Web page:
Put the mustard and honey in a small bowl with the remaining three tablespoons of oil and mix until very smooth. Using a pastry brush, spread the mustard mixture evenly over the inside of the bread and onto the underside of the lid.

To assemble the muffuletta, spoon two-thirds of the olive sauce onto the base of the bread and spread evenly. Layer the salami on top, followed in turn by the gouda, mozzarella and bologna, pressing down firmly on each new layer as you go. Pour over remaining sauce and place lid on top.

Wrap the bread well (ideally in reusable kitchen paper) and place it on a tray. Weigh it down with a heavy wooden board (or a tray full of cans) and leave at room temperature for two to three hours (or refrigerate overnight).

Cut the bread into thick slices and serve at room temperature.

Pea and Horseradish Dip with Pickled Ginger

Pea and Horseradish Dip with Pickled Ginger from Yotam Ottolenghi. Photograph: Louise Hagger/The Guardian

Serve this with some crudités or crackers. These amounts will make more pickled ginger than you need here; Store excess in an airtight container in the refrigerator, ready to serve with steamed rice or fish.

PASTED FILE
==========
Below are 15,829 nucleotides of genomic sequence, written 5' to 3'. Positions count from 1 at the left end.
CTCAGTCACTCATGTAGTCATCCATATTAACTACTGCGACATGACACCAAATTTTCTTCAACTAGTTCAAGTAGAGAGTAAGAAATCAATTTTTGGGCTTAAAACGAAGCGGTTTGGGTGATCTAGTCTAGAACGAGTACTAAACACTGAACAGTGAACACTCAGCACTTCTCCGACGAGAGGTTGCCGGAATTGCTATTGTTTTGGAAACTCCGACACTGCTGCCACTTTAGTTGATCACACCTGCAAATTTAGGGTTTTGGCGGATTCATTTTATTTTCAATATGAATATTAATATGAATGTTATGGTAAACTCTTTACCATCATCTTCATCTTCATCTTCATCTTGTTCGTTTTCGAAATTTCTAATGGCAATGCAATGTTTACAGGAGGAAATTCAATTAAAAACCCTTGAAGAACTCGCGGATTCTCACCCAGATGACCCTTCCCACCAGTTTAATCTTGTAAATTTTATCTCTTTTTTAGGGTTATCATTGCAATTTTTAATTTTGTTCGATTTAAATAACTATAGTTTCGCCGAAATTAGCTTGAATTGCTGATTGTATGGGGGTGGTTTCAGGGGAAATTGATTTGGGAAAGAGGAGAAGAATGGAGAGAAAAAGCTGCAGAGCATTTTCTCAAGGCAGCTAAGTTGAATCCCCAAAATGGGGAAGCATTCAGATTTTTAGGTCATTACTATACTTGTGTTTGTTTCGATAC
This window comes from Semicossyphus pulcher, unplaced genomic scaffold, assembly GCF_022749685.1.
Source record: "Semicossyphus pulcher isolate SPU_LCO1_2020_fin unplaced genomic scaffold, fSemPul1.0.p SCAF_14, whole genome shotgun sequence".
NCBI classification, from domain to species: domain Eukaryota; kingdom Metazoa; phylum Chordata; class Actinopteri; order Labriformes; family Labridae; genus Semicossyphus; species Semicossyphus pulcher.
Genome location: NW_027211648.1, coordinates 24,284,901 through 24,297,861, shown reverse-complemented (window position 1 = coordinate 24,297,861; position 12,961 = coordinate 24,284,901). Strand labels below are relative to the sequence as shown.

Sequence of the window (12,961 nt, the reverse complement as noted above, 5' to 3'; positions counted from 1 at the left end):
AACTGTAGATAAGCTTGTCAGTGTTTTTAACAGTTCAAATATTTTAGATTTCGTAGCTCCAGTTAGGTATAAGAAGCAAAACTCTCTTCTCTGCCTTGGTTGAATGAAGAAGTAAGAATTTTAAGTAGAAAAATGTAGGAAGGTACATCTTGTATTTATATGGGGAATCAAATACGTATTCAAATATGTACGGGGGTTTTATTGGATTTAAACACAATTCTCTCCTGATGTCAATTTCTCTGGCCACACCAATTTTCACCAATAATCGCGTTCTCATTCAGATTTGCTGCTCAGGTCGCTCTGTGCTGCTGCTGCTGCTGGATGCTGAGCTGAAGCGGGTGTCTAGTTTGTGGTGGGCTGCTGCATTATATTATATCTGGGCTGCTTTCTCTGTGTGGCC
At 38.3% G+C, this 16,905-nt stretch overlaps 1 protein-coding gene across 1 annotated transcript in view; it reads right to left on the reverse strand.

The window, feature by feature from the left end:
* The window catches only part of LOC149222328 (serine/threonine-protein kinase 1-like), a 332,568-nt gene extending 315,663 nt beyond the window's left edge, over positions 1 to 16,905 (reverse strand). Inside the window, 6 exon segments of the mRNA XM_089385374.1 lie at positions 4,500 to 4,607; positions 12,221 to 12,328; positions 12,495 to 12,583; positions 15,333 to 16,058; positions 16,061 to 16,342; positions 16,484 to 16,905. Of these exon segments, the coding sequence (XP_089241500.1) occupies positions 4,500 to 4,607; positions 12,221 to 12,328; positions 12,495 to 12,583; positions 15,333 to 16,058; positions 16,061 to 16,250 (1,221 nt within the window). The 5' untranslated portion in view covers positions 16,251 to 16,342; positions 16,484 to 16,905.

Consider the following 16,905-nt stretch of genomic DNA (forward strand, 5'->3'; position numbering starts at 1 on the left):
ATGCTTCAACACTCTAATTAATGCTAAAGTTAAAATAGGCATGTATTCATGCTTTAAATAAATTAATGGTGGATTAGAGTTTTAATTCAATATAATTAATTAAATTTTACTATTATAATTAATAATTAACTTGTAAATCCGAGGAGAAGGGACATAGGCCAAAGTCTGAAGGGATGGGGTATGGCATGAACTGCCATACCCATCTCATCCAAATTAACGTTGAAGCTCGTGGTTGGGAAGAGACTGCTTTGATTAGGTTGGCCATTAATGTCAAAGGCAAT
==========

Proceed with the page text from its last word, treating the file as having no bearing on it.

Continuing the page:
Homework 10 minutes
Cook 1 hour 15 minutes
It serves 4 as part of a monthme

400g frozen peasthawed
2½ tablespoons olive oil
2 banana shallots
(80 g), peeled and finely chopped
1 tablespoon thyme leavescoarsely chopped
3 garlic clovespeeled and shredded
salt and black pepper
1 teaspoon sherry vinegar
or white wine vinegar
100 g soft goat cheese
20ml lemon juice
(i.e. from 1 lemon)
2 teaspoons fresh horseradishfinely grated, plus extra for garnish
4 spring onionstrimmed and thinly sliced ​​at an angle
5g mint leavescoarsely chopped (about 2¾ tablespoons)

For the pickled ginger
50g fresh gingerbare
1½ teaspoons finely grated lemon zest
3 twigs fresh thyme
60 ml white wine vinegar
30g powdered sugar

First, pickle the ginger. Thinly slice the ginger (use a mandoline, if you have one), then stack and cut into thin strips. Put them in a small saucepan with 250 ml of cold water and a pinch of salt, and bring them to a boil. Let bubble for three minutes, then drain, discarding the water. Put the blanched ginger in a sterilized heat-resistant jar and add the lemon zest and thyme. Pour the vinegar and sugar into the same saucepan, bring to a boil, stirring, until the sugar dissolves, then pour directly into the ginger jar. Let cool, then screw on the lid and refrigerate.